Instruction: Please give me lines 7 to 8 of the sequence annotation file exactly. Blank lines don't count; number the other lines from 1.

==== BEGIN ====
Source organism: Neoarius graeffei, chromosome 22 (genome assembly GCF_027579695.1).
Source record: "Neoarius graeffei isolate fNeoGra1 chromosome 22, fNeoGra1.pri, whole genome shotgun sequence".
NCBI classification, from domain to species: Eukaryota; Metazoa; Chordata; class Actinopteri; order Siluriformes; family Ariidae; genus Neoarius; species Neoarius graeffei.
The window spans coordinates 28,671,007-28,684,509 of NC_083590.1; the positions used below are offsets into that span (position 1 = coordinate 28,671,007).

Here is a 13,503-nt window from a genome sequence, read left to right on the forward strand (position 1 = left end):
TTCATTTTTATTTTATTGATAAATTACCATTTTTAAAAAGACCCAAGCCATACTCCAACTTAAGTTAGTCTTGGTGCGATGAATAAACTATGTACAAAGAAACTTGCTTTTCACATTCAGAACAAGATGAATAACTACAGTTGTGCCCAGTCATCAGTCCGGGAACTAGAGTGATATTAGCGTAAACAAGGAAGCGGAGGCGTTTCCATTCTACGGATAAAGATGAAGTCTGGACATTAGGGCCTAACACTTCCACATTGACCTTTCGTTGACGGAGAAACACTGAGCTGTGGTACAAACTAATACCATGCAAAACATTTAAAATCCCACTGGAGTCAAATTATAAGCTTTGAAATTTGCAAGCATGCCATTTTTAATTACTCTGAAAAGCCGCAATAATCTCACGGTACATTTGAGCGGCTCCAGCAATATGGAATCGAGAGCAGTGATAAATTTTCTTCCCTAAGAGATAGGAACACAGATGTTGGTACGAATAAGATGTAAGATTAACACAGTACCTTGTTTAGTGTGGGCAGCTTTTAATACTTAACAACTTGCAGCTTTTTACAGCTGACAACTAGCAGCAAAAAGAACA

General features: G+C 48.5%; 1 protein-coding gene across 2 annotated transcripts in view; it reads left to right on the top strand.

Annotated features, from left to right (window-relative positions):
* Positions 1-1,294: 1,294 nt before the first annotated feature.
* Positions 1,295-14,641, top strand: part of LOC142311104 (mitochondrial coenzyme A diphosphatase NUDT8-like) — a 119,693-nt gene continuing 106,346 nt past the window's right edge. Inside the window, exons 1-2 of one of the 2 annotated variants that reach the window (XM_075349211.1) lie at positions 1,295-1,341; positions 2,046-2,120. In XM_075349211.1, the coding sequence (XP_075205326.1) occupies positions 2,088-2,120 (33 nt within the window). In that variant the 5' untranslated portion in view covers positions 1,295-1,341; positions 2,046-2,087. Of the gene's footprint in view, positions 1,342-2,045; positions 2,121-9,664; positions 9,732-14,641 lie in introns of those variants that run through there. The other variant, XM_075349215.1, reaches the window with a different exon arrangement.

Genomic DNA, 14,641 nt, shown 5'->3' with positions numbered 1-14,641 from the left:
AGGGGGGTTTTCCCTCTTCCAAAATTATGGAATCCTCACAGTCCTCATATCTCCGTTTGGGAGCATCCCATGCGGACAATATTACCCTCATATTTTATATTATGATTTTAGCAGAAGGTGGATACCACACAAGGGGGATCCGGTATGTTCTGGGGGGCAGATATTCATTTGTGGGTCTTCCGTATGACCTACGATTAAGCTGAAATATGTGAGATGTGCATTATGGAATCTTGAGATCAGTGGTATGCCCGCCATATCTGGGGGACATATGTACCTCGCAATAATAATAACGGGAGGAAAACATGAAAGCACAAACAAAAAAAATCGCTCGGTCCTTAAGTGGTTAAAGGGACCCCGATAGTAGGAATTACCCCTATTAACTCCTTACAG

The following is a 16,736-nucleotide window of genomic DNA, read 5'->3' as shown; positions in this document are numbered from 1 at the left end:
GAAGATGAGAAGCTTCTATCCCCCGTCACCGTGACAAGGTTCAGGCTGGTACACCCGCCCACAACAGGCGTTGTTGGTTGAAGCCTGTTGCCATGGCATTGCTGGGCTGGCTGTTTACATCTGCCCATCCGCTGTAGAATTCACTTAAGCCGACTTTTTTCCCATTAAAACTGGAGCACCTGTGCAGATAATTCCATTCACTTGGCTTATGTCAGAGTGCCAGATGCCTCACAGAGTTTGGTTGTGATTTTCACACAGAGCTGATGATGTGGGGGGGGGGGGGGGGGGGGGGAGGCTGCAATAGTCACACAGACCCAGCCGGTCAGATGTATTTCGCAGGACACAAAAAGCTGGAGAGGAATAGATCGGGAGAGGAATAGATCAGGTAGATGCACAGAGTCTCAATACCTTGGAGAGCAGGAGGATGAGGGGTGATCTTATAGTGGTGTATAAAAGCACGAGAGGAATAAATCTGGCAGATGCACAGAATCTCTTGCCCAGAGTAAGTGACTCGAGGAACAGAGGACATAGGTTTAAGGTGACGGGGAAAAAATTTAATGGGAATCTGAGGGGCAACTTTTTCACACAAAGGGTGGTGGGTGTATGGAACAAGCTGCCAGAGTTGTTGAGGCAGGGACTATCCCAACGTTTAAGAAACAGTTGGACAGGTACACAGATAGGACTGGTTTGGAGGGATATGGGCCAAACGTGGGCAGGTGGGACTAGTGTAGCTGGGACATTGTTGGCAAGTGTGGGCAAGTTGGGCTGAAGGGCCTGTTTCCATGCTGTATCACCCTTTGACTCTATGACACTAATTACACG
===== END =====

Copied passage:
General features: G+C 48.5%; 1 protein-coding gene across 2 annotated transcripts in view; it reads left to right on the top strand.

Annotated features, from left to right (window-relative positions):